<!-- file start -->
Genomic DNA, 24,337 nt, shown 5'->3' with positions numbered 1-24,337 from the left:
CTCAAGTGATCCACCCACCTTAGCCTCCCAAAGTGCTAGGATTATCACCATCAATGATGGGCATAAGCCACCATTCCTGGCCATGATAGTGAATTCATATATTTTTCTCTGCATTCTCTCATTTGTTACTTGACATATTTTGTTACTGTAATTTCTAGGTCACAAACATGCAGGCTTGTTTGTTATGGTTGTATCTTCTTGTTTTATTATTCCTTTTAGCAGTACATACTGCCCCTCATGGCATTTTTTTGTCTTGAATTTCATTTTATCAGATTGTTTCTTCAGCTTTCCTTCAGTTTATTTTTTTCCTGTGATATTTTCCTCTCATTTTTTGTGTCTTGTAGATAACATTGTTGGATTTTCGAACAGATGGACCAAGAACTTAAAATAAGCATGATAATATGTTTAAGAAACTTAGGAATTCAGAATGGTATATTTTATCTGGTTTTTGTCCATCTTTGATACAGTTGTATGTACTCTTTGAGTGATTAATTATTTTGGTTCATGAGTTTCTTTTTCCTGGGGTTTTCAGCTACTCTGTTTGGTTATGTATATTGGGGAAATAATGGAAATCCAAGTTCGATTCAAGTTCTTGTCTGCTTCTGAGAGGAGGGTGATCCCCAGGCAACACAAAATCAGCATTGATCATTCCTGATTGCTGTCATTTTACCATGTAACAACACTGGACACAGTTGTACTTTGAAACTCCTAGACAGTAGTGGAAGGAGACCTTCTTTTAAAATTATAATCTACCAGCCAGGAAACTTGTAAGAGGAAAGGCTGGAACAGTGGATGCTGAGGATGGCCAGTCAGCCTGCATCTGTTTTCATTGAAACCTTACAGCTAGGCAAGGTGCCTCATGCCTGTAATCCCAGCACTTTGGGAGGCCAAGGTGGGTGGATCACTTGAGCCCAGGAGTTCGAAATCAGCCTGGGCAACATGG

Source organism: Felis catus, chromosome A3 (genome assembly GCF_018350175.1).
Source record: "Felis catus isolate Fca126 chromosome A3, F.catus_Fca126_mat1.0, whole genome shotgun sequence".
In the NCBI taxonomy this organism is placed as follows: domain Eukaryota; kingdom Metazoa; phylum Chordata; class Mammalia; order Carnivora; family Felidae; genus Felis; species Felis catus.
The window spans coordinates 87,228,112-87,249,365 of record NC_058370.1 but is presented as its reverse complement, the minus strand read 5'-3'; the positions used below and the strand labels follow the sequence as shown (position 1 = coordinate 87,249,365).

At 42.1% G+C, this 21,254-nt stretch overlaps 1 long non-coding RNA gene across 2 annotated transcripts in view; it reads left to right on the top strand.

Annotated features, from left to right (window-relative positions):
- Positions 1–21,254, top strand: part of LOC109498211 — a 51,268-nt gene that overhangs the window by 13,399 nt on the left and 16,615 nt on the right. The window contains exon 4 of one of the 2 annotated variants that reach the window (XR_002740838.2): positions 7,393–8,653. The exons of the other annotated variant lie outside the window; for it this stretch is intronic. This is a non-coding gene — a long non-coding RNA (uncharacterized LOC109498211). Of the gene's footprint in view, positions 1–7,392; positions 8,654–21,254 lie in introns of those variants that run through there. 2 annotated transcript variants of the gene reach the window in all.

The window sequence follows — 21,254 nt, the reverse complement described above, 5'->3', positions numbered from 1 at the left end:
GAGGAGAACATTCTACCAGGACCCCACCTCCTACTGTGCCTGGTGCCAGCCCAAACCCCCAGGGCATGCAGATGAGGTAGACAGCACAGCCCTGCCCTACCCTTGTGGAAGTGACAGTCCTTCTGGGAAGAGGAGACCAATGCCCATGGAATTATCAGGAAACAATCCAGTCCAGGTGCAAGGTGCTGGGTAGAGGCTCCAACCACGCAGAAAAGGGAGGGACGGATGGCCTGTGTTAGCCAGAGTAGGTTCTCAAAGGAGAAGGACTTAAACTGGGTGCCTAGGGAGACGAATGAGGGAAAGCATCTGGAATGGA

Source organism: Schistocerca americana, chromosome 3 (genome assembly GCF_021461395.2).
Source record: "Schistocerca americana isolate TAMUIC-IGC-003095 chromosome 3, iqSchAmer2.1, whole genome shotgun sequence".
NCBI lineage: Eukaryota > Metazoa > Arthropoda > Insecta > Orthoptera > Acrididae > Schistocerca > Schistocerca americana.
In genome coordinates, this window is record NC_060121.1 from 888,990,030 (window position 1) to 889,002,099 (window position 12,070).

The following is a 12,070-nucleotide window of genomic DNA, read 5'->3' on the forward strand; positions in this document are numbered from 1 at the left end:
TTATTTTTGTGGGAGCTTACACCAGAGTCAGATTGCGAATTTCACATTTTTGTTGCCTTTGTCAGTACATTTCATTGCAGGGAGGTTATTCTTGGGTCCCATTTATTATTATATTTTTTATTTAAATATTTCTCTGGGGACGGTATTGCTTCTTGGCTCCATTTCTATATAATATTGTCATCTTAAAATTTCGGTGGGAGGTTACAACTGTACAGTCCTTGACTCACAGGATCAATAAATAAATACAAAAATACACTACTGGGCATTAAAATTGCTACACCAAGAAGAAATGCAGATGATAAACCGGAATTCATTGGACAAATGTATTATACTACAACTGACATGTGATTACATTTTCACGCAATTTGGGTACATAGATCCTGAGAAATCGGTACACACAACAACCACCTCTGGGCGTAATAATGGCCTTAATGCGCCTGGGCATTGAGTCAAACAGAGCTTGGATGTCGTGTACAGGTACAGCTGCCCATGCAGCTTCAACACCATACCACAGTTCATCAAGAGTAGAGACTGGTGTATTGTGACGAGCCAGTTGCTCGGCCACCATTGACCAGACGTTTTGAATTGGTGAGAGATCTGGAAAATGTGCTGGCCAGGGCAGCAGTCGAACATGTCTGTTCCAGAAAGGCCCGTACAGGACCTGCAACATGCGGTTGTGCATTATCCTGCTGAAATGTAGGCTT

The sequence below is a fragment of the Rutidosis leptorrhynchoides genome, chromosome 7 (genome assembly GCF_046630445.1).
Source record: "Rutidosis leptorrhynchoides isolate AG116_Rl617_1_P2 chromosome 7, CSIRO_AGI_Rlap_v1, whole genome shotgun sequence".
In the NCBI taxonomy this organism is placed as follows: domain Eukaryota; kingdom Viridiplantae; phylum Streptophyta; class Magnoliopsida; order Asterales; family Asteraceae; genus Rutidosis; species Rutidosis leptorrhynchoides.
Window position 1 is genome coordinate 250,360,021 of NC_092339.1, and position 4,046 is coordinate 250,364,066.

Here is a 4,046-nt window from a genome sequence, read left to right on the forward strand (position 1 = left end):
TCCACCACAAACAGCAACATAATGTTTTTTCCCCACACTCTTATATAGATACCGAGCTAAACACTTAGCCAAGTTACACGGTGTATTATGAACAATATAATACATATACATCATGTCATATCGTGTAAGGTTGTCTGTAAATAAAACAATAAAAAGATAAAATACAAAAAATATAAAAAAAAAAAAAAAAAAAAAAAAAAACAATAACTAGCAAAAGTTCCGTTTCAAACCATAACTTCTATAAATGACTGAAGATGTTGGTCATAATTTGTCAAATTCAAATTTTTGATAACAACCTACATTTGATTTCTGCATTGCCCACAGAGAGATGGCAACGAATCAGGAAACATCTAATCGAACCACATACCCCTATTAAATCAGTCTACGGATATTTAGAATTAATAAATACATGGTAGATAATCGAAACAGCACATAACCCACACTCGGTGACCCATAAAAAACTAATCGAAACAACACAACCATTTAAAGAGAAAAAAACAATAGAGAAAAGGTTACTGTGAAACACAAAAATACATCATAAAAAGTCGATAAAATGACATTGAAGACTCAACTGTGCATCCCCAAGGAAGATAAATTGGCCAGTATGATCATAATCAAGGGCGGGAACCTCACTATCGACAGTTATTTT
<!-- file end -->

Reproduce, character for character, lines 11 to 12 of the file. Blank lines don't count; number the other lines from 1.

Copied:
GAGGAGAACATTCTACCAGGACCCCACCTCCTACTGTGCCTGGTGCCAGCCCAAACCCCCAGGGCATGCAGATGAGGTAGACAGCACAGCCCTGCCCTACCCTTGTGGAAGTGACAGTCCTTCTGGGAAGAGGAGACCAATGCCCATGGAATTATCAGGAAACAATCCAGTCCAGGTGCAAGGTGCTGGGTAGAGGCTCCAACCACGCAGAAAAGGGAGGGACGGATGGCCTGTGTTAGCCAGAGTAGGTTCTCAAAGGAGAAGGACTTAAACTGGGTGCCTAGGGAGACGAATGAGGGAAAGCATCTGGAATGGA

Source organism: Schistocerca americana, chromosome 3 (genome assembly GCF_021461395.2).